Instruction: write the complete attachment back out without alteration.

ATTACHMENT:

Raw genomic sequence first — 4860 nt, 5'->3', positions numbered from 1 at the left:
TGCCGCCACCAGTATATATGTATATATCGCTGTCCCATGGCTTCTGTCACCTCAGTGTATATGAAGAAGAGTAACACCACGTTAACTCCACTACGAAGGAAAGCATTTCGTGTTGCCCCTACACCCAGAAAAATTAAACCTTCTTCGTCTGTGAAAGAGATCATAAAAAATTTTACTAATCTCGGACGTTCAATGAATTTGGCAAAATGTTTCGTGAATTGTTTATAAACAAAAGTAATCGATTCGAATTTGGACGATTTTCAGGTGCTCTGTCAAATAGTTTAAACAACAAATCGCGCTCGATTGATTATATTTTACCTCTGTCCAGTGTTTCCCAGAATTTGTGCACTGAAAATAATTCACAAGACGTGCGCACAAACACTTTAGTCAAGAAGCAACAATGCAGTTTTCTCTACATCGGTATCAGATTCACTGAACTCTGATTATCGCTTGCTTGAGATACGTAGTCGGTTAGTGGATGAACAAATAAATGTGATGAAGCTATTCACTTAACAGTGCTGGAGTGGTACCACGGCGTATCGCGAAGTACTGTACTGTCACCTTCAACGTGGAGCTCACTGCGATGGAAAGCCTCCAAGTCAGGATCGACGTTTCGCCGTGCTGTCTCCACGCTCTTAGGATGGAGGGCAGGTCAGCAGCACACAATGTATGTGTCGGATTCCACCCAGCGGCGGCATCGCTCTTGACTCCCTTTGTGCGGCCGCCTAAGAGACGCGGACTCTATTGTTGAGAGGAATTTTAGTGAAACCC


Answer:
Raw genomic sequence first — 4860 nt, 5'->3', positions numbered from 1 at the left:
TGCCGCCACCAGTATATATGTATATATCGCTGTCCCATGGCTTCTGTCACCTCAGTGTATATGAAGAAGAGTAACACCACGTTAACTCCACTACGAAGGAAAGCATTTCGTGTTGCCCCTACACCCAGAAAAATTAAACCTTCTTCGTCTGTGAAAGAGATCATAAAAAATTTTACTAATCTCGGACGTTCAATGAATTTGGCAAAATGTTTCGTGAATTGTTTATAAACAAAAGTAATCGATTCGAATTTGGACGATTTTCAGGTGCTCTGTCAAATAGTTTAAACAACAAATCGCGCTCGATTGATTATATTTTACCTCTGTCCAGTGTTTCCCAGAATTTGTGCACTGAAAATAATTCACAAGACGTGCGCACAAACACTTTAGTCAAGAAGCAACAATGCAGTTTTCTCTACATCGGTATCAGATTCACTGAACTCTGATTATCGCTTGCTTGAGATACGTAGTCGGTTAGTGGATGAACAAATAAATGTGATGAAGCTATTCACTTAACAGTGCTGGAGTGGTACCACGGCGTATCGCGAAGTACTGTACTGTCACCTTCAACGTGGAGCTCACTGCGATGGAAAGCCTCCAAGTCAGGATCGACGTTTCGCCGTGCTGTCTCCACGCTCTTAGGATGGAGGGCAGGTCAGCAGCACACAATGTATGTGTCGGATTCCACCCAGCGGCGGCATCGCTCTTGACTCCCTTTGTGCGGCCGCCTAAGAGACGCGGACTCTATTGTTGAGAGGAATTTTAGTGAAACCC